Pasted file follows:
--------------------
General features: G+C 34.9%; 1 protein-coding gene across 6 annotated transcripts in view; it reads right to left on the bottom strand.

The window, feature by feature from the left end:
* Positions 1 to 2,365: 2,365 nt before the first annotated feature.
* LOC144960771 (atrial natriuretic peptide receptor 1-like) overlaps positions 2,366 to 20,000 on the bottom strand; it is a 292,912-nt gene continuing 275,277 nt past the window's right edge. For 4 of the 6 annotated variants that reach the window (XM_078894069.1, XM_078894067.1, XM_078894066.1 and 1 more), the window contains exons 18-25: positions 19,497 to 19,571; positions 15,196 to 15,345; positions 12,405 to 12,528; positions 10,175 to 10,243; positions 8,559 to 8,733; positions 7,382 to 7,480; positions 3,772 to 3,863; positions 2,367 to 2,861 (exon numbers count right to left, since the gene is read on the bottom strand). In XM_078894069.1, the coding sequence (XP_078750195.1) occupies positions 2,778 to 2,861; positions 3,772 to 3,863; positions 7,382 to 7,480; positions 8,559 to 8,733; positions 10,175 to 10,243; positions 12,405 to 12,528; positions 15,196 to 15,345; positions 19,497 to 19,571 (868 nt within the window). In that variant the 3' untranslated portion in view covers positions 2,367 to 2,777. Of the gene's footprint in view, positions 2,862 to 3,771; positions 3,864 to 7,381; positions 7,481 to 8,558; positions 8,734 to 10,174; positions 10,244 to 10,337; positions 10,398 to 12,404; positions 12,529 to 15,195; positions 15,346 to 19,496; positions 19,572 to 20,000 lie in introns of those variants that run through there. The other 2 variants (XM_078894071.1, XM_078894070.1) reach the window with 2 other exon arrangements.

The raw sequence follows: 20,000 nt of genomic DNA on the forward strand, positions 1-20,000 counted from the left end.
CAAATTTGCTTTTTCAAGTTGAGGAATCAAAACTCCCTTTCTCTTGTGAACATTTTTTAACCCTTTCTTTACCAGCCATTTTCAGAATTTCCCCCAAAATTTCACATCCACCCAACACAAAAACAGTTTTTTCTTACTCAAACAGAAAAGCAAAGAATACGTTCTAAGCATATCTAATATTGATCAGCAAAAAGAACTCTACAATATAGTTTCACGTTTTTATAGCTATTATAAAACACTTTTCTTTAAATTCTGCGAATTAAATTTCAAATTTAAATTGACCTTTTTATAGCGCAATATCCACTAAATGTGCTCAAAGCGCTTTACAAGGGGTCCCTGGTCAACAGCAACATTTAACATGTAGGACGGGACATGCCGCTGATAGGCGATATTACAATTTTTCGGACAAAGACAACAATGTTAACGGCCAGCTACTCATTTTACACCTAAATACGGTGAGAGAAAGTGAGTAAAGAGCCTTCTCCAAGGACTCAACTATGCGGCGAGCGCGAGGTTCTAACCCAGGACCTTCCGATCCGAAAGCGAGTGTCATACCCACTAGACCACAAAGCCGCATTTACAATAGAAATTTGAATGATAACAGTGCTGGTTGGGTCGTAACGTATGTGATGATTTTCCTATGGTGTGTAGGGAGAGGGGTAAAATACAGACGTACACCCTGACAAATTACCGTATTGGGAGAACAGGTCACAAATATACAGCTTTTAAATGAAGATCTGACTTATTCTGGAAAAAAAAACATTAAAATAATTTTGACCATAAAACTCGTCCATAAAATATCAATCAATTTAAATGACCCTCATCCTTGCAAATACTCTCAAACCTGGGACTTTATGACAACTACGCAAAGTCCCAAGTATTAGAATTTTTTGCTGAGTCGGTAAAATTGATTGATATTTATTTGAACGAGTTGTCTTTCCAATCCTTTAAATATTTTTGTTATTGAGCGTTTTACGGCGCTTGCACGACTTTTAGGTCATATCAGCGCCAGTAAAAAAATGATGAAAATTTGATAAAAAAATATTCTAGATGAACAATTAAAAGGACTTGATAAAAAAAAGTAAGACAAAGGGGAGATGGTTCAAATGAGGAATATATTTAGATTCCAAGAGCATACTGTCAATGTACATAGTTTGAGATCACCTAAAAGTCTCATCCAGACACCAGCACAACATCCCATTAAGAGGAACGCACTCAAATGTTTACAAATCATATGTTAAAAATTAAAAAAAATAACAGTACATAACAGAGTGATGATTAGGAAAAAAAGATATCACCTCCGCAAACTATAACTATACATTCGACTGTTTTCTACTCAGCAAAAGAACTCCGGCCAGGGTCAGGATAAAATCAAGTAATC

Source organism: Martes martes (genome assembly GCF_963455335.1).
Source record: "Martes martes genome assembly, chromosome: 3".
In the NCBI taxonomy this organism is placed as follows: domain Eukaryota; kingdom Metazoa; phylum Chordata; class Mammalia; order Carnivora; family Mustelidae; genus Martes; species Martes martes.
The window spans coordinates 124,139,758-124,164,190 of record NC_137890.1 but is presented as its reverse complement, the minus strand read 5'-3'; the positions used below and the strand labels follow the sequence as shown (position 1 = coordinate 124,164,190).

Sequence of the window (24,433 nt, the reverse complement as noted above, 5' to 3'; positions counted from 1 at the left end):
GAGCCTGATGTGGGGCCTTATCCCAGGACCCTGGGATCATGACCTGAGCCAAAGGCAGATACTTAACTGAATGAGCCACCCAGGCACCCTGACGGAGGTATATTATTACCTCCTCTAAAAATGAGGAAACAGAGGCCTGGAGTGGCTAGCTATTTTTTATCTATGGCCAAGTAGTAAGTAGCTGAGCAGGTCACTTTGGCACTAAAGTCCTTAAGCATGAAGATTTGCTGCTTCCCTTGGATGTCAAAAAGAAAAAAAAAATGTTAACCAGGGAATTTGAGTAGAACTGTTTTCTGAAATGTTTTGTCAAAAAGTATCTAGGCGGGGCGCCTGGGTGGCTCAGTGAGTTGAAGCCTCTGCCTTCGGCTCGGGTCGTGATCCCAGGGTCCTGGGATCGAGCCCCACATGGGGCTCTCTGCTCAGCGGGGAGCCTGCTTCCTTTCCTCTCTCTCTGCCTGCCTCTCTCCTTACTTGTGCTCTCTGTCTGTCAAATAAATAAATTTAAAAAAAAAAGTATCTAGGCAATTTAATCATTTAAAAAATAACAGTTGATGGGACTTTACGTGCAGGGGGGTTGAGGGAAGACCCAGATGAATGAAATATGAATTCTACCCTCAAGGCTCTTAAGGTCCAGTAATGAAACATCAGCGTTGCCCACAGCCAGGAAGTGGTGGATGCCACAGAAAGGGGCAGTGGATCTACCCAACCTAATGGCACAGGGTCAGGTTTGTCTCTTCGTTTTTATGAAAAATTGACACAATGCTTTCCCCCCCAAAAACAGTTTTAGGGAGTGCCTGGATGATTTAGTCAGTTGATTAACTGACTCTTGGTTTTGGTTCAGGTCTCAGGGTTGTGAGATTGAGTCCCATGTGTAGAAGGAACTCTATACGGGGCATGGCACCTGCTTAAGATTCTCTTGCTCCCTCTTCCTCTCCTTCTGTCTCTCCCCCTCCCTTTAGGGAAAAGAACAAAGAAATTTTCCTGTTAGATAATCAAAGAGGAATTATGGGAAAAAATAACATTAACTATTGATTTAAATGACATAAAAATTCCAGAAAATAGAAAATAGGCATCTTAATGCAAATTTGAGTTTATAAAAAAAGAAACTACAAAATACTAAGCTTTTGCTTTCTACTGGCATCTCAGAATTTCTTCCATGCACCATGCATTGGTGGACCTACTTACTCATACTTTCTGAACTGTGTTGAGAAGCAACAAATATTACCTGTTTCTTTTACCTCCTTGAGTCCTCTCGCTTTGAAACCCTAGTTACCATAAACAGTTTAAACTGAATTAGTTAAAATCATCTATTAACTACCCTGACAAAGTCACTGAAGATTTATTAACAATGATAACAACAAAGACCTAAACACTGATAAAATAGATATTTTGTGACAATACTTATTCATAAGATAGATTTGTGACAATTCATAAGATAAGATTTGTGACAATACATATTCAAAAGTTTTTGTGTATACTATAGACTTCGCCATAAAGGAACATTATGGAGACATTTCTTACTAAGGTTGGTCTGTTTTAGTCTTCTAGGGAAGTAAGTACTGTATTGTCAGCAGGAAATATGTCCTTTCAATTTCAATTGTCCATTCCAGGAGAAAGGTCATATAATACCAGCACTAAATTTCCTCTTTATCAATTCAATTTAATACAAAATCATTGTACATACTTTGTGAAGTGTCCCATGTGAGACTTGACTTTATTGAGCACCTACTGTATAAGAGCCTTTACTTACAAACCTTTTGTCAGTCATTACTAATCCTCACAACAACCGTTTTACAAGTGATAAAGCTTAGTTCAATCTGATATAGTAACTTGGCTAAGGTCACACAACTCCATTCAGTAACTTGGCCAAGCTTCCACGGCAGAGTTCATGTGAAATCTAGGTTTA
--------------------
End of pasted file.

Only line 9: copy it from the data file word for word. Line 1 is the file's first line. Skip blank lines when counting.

In the NCBI taxonomy this organism is placed as follows: domain Eukaryota; kingdom Metazoa; phylum Chordata; class Mammalia; order Carnivora; family Mustelidae; genus Martes; species Martes martes.